As the Wikipedia article about the conflict notes, comparisons were made between the Malayan Emergency and the Vietnam war. The MLNA is the Malayan National Liberation Army which was mostly limited to support from ethnic Chinese in Malaysia which accounted for about 500,000 of a population 6.11 million in 1950.

  • The MNLA was isolated and without external supporters.
  • The MNLA was politically isolated from the bulk of the population. It was, as mentioned above, a political movement almost entirely limited to ethnic Chinese; support among Muslim Malays and smaller tribes was scattered if existent at all. Malay nationalists supported the British because they promised independence in a Malay state; an MNLA victory would imply a state dominated by ethnic Chinese, and possibly a puppet state of Beijing or Moscow.
  • Britain never approached the Emergency as a conventional conflict and quickly implemented an effective combined intelligence (led by Malayan Police Special Branch against the political arm of the guerrilla movement) and a ‘hearts and minds’ operation. At all levels, command was through a small committee of army, police and civilian administration officials, which allowed intelligence to be rapidly evaluated and disseminated.
  • Many Malayans had fought side by side with the British against the Japanese occupation in World War II, including Chin Peng. This is in contrast to Indochina (Vietnam, Laos, and Cambodia) where French colonial officials often operated as proxies and collaborators to the Japanese. This factor of trust between the locals and the colonials was what gave the British an advantage over the French and later, the Americans in Vietnam.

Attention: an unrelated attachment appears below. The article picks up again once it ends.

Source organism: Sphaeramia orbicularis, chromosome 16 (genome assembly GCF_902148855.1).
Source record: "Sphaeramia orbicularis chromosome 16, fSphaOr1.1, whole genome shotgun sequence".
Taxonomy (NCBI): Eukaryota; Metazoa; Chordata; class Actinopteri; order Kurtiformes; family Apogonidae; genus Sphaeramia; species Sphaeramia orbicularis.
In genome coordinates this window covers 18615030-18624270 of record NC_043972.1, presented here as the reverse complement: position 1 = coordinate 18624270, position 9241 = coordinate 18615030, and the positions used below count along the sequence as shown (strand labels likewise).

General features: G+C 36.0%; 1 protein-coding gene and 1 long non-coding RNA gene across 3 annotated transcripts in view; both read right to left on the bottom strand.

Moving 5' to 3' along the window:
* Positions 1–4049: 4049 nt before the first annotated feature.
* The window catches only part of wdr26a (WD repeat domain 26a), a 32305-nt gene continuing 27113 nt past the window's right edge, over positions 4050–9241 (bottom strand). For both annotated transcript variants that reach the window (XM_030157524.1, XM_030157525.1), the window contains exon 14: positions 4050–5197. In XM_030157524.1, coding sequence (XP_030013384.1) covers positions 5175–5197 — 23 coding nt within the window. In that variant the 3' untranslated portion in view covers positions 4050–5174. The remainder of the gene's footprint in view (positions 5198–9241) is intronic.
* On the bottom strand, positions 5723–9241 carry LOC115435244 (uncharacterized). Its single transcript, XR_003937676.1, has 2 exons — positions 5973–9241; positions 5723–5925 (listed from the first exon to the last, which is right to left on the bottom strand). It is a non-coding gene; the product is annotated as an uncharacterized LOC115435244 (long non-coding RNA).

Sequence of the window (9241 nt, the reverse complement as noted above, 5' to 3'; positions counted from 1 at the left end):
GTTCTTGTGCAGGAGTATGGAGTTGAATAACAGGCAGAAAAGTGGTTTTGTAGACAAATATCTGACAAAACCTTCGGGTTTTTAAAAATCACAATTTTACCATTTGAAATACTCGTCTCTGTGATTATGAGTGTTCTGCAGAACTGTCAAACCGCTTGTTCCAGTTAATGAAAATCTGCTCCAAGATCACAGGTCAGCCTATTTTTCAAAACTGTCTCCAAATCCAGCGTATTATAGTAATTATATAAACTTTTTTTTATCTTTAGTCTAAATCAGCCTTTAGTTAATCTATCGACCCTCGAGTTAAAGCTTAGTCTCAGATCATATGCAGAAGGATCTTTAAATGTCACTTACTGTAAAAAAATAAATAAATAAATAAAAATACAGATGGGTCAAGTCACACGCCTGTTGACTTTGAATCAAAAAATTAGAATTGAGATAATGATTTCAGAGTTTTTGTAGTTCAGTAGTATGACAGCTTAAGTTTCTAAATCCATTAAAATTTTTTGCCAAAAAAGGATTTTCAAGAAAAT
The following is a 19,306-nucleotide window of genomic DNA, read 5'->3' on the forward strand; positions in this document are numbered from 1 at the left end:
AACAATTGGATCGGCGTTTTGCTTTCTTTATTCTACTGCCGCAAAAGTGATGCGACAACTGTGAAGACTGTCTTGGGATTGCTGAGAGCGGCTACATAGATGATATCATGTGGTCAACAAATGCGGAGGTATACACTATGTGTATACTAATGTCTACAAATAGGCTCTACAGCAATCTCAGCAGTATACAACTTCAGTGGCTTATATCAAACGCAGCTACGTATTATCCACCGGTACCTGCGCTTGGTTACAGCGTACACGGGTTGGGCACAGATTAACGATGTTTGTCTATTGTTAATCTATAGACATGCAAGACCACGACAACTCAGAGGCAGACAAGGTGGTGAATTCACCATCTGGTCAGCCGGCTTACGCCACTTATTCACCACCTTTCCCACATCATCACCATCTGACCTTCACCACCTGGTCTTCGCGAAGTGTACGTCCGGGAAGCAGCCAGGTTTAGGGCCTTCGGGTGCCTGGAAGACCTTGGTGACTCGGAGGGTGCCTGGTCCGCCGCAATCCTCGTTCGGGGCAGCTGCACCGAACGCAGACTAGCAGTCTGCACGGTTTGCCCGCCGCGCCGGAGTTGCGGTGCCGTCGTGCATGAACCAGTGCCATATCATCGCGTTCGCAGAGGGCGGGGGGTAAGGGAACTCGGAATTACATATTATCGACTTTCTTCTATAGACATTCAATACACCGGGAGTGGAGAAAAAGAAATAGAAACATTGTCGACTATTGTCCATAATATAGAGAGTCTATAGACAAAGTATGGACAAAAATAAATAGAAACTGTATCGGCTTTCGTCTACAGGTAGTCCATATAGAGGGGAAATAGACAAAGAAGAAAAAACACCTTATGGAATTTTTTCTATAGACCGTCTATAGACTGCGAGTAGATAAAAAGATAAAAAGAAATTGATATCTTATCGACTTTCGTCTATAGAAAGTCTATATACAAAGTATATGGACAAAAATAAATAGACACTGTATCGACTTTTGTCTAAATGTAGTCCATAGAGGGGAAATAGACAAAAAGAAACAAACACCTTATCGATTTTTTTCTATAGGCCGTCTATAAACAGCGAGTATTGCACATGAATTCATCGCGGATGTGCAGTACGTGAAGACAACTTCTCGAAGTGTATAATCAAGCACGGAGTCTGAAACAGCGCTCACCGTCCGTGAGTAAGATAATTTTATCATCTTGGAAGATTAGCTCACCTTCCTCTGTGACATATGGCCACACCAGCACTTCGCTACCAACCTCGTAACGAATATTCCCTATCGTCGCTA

So, the key questions to be answered is whether the insurgency enjoys broad base support, or is limited to a minority of the population? Has the United States won the “Hearts and Minds” of the Iraqi people? Can the United States provide a political solution that undermines much of the rationale for the insurgency?

So, is the the insurgency limited to a minority, or does it enjoy broad base support? The answer appears to be that the insurgency, as such, are local militias created by the immediate aftermath of the invasion. They have infiltrated security and political arms of the government and will use violence to achieve political ends. In this respect, the insurgency is not limited to small minority of the population for support in the way the MNLA was.